House Republicans released a full list of proposed technical corrections to the Tax Cuts and Jobs Act shortly after the Joint Committee on Taxation (JCT) offered new information for interpreting many of the provisions.
At the end of each Congress, JCT provides a general explanation of any enacted tax provisions in a report commonly referred to as the Bluebook. The Bluebook provides more expansive explanations that often cover issues not explicitly addressed in either the statute or previous JCT summaries. Its guidance can help the IRS and practitioners determine how ambiguous issues should be interpreted, and is commonly cited as legislative history in IRS guidance, taxpayer positions and judicial opinions.
The 2018 Bluebook provides significant information on several key provisions, including:
- Net operating losses (NOLs) – An example on NOLs indicates that pre- and post-2018 NOLs are meant to stack in a way that pre-2018 NOLs (not subject to the new taxable income limits) will reduce taxable income for purposes of determining how much post-2018 NOLs can be used.
- Section 199A – The Bluebook’s explanation of the definition of trade or business implies that a single entity should not be divided into separate trades or business unless separate books and records are kept. The Bluebook also contradicts the IRS’s narrow interpretation of a trade or business that relies on the reputation or skill or employees or owners and the IRS’s QBI loss-netting regime in the proposed regulations.
- Floor plan financing – The Bluebook indicates that exception for floor-plan financing investment from the Section 163(j) interest limitation, which precludes a taxpayer form also taking bonus depreciation, is meant to be elective.
- International provisions – The Bluebook expands on several provisions not included in the legislative history and details several areas where technical corrections are needed.
The Bluebook contradicts broadly held practitioner views and even IRS proposed regulations in some areas, and many of its descriptions on legislative intent carry the caveat that a “technical correction may be necessary to reflect this intent.” Although the Bluebook provides important guidance, its view may not be definitive in many areas, particularly without statutory clarifications.
House Ways and Means Committee ranking minority member Kevin Brady, R-Texas, released his full draft of proposed technical corrections to TCJA shortly after the Bluebook was released. It includes many of the suggested corrections in the Bluebook, but also offers provisions represent real policy changes. Significant provisions in the package would:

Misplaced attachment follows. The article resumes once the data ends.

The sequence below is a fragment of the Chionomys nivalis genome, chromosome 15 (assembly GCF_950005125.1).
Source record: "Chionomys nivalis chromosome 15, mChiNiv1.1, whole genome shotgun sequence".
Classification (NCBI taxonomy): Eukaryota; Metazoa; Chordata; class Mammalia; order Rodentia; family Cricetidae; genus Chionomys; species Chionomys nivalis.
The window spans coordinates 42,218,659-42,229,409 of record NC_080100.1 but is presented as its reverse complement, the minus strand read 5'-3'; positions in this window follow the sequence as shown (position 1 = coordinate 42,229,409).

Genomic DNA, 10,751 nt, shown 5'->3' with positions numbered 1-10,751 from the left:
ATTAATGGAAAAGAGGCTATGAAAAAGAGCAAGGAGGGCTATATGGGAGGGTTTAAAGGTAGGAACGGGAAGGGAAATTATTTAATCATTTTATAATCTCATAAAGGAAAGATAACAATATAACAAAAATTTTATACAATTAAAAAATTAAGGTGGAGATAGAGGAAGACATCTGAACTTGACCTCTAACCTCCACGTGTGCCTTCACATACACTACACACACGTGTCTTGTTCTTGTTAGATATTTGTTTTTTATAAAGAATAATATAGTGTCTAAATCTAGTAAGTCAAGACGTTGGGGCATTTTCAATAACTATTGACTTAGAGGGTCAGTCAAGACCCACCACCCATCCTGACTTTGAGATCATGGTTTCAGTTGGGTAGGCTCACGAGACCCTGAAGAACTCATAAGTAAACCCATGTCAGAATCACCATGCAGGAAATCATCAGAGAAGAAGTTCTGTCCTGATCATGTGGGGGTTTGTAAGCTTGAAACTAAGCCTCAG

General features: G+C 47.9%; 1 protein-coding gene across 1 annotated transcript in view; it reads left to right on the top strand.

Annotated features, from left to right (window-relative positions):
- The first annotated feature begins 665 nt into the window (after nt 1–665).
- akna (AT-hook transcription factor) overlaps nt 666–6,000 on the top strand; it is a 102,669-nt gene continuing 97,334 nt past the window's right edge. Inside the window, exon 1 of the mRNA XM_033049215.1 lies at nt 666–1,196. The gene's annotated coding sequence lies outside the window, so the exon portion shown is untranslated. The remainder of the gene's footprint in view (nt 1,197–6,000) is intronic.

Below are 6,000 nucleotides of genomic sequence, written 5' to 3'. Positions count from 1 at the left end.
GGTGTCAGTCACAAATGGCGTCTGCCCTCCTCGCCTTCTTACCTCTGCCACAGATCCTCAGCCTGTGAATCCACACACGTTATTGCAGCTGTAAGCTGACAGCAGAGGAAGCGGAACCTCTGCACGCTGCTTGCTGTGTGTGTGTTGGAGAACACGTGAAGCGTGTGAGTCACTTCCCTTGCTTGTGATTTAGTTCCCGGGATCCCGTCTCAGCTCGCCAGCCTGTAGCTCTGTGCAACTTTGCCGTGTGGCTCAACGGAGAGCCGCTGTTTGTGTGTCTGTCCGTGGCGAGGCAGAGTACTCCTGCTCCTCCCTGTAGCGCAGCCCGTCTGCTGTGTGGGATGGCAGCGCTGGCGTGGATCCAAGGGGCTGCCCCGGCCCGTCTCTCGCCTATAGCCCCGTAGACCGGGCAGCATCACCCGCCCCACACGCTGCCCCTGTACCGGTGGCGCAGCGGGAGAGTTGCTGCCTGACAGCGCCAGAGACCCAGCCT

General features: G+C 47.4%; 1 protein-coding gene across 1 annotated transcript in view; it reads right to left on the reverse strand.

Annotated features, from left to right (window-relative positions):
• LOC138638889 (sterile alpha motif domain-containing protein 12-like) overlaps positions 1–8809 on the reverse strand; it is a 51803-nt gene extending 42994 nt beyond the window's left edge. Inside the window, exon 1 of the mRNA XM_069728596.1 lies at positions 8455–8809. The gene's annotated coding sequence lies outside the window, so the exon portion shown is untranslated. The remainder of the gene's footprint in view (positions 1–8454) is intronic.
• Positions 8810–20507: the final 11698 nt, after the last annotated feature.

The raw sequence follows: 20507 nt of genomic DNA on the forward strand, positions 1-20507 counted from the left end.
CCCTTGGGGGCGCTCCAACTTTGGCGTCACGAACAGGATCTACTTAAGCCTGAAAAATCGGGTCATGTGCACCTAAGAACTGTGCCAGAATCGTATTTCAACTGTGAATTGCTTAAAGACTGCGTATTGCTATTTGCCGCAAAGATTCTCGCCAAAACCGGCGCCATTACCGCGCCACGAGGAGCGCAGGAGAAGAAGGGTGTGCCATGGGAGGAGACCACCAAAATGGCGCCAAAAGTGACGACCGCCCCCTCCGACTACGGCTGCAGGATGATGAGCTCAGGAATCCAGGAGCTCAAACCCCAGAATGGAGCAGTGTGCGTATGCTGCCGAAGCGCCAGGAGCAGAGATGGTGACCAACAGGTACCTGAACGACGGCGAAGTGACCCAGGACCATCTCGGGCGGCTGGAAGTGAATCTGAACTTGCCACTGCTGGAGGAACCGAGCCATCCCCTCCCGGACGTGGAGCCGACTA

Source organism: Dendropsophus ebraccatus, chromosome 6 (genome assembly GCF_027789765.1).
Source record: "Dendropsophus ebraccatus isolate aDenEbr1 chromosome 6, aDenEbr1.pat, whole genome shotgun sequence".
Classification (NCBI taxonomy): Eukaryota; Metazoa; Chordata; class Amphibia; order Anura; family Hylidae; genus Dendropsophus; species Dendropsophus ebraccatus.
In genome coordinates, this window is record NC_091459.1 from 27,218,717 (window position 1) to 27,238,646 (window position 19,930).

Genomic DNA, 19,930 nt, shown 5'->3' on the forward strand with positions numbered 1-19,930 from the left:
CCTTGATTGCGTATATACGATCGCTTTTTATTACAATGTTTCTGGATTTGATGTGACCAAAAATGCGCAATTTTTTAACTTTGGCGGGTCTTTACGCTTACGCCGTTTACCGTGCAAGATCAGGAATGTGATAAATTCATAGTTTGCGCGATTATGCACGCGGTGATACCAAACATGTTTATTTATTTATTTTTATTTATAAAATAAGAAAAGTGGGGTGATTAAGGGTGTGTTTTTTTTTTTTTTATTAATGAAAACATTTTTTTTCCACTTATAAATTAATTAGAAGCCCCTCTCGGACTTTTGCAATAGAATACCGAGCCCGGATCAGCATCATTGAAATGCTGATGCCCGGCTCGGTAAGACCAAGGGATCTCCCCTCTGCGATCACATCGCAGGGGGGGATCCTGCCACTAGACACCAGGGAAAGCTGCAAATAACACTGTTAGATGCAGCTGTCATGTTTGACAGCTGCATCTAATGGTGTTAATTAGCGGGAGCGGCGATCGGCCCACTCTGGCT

- Make qualified improvement property (QIP) eligible for bonus depreciation
- Provide that the IRS is not required to apply overpayments of tax to future year installment payments of the one-time transition tax under Section 965.
- Clarify that Section 383 limitations do not apply to refundable AMT credits
- Exclude NOLs from the new active loss limit rules under Section 461(l)
- Allow a Qualified Opportunity Zone fund to defer capital gains if it reinvests the processes in a qualifying property
- Provide for the NOL treatment reflected in the Bluebook as described above
- Narrow the attribution for rules for determining CFC status
The treatment afforded by some of these provisions, such as for AMT credits and the active loss rules, may be allowed even without the statutory corrections. For others, including the (QIP) provision, the IRS has already determined it cannot fix through guidance.
Democrats have so far been unwilling to discuss passing large package of technical corrections for a tax reform bill they generally opposed and would like to substantially re-write. However, they may be willing to consider a limited set of technical corrections that have the support of many in their caucus, including the QIP fix. New House Ways and Means Committee Chair Richard Neal, D-Mass., plans to hold hearings on TCJA before considering any changes, but the hearings could take place as early as this month.
Managing Director, Washington National Tax Office
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